John Sherman, CIO of the intelligence community (IC), offered his view today into the principles guiding his office in its efforts to create an enterprise environment for the IC and stay on the cutting edge of technology.
Speaking at the Intelligence Community IT Day event hosted by AFCEA Northern Virginia on Thursday, Sherman highlighted five guiding principles; agility, security, interoperability, usability, and affordability.
In all of the principles listed, Sherman related them back to the major project of his office – establishing the IC IT Enterprise (IC ITE) platform, which moves 17 intelligence agencies to a common cloud environment. Sherman noted that IC ITE has recently expanded to the secret level, and is looking to expand to the unclassified level as well.
On agility, Sherman emphasized the need to acquire tech quickly, along with developing tech in an agile manner. In the IC’s success column, he pointed to the shift to cloud under IC ITE, which has enabled analysts to spin up new capabilities quickly, and has laid the foundation for adoption of artificial intelligence (AI) technologies. Looking ahead, he noted his desire to improve the IC’s adoption of quantum computing and high-performance computing.
“Much like a football coach of mine back in Texas used to say, we better keep those legs moving, or we’re going to get driven off the line,” he quipped.
On security, Sherman described a secure environment as an “absolutely foundational aspect of our work” in the IC. He pointed to an effort to assess the entire enterprise and its security stance, and to remediate deficiencies. The effort will include inventorying all assets and systems, a “heavy lift” of a task. In the IC’s successes, Sherman noted that the move to the cloud helped security, and the IC Security Coordination Center has been key in sharing information among agencies. Establishing reciprocal authorization across the IC was among the work he highlighted for the future.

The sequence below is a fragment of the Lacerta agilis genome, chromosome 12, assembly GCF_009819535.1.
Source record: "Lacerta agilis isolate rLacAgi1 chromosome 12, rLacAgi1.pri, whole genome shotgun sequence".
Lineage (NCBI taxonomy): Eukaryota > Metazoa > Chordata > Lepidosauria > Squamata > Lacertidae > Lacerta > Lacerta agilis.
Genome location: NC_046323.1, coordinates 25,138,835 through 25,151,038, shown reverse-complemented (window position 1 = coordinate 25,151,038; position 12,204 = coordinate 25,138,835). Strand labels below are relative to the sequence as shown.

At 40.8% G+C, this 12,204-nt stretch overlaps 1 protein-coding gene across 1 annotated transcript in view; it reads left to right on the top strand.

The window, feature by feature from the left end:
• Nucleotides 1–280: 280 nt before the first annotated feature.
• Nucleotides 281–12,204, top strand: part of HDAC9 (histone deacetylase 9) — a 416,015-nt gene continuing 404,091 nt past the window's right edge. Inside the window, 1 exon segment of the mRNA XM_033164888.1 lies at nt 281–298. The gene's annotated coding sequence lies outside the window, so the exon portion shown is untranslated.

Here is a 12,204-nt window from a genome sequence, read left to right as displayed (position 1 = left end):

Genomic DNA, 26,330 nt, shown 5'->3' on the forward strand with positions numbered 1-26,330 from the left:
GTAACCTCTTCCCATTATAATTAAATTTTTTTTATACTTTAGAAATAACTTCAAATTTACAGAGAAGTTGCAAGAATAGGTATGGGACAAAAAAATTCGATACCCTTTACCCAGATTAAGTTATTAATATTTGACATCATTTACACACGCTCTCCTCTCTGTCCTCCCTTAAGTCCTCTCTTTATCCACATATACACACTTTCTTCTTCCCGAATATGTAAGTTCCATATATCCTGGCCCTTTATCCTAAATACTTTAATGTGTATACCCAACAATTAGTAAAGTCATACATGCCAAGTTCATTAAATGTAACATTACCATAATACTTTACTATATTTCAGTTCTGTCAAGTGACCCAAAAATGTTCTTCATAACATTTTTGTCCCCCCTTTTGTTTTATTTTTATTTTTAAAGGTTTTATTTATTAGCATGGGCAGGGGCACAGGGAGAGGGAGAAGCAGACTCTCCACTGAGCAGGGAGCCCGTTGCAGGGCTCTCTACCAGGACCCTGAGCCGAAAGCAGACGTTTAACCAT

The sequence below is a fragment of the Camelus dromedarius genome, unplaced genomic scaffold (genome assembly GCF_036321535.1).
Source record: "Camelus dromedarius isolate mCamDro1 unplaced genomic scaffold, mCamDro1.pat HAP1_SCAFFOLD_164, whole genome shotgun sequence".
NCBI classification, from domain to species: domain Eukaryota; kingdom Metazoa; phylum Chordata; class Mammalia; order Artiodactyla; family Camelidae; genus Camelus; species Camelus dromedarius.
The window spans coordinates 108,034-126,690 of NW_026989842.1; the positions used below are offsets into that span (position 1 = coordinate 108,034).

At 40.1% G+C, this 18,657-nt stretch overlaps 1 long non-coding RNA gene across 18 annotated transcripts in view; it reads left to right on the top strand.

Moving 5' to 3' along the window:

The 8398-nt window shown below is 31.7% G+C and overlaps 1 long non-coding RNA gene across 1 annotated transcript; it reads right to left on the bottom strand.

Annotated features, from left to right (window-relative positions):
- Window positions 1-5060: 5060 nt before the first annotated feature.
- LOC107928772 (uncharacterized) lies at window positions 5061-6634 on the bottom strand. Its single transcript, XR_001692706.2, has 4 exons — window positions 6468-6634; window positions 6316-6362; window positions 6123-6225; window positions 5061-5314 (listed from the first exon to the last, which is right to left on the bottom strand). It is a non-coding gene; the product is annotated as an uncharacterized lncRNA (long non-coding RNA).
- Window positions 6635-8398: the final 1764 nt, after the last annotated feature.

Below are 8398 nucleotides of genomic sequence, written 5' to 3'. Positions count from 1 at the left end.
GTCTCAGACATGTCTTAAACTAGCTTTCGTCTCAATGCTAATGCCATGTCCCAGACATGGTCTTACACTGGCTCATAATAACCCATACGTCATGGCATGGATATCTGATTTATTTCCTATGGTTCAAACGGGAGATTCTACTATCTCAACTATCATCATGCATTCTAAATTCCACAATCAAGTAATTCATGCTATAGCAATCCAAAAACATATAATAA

“I deliberately don’t use the word patch, although that could be one aspect of this remediation. It almost makes this critical task sound transactional, and it’s much more than that,” he said.
On interoperability, Sherman noted the importance of collaboration not just within the IC, but with Federal agency partners like the Departments of Defense and Homeland Security, and international partners like the “Five Eyes” U.S. allies. He noted the need to collaborate at the speed of mission, and find approaches that scale as much as possible.
“We must, to the extent possible, ensure flexibility to leverage a range of solutions, to include proprietary commercial offerings as well as open-source code, tools, and applications,” he said.
On usability, Sherman emphasized the need for industry to be honest about its current capabilities. He cautioned against getting the workforce’s expectations too high, and noted the need to make solutions accessible to all IC employees. He also said that user experience is key in the adoption of new tools. Looking forward, he noted that IC ITE is expanding from the IC’s top-secret network to the secret level, and work is underway to architect IC ITE for the unclassified level.
“Areas like AI and ML … have so much to offer us. At the same time, we have much work to do to realize this sort of technology’s full potential. And I promise you this – our personnel can sniff out snake oil in a moment,” he cautioned.
Finally, Sherman closed on the importance of affordable tools that maintain the IC’s stewardship to the taxpayer. He highlighted the move to cloud shifting expenses operations from capex to opex as an example.